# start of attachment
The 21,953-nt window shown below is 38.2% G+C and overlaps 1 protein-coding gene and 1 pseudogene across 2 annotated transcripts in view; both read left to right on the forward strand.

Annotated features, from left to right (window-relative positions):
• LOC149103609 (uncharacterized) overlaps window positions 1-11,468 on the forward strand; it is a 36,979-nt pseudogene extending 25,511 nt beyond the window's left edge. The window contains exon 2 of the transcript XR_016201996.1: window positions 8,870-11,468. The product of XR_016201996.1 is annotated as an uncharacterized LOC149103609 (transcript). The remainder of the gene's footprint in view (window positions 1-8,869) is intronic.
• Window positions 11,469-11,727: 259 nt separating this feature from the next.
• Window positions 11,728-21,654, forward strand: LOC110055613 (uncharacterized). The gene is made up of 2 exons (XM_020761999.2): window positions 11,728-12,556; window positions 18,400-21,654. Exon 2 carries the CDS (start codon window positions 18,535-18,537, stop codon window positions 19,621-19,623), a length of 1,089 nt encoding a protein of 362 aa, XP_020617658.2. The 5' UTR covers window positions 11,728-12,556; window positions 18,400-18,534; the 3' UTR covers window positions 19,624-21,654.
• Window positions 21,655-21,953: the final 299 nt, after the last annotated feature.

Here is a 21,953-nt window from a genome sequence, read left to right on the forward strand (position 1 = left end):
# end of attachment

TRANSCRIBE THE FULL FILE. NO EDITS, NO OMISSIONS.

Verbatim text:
The 21,953-nt window shown below is 38.2% G+C and overlaps 1 protein-coding gene and 1 pseudogene across 2 annotated transcripts in view; both read left to right on the forward strand.

Annotated features, from left to right (window-relative positions):
• LOC149103609 (uncharacterized) overlaps window positions 1-11,468 on the forward strand; it is a 36,979-nt pseudogene extending 25,511 nt beyond the window's left edge. The window contains exon 2 of the transcript XR_016201996.1: window positions 8,870-11,468. The product of XR_016201996.1 is annotated as an uncharacterized LOC149103609 (transcript). The remainder of the gene's footprint in view (window positions 1-8,869) is intronic.
• Window positions 11,469-11,727: 259 nt separating this feature from the next.
• Window positions 11,728-21,654, forward strand: LOC110055613 (uncharacterized). The gene is made up of 2 exons (XM_020761999.2): window positions 11,728-12,556; window positions 18,400-21,654. Exon 2 carries the CDS (start codon window positions 18,535-18,537, stop codon window positions 19,621-19,623), a length of 1,089 nt encoding a protein of 362 aa, XP_020617658.2. The 5' UTR covers window positions 11,728-12,556; window positions 18,400-18,534; the 3' UTR covers window positions 19,624-21,654.
• Window positions 21,655-21,953: the final 299 nt, after the last annotated feature.

Here is a 21,953-nt window from a genome sequence, read left to right on the forward strand (position 1 = left end):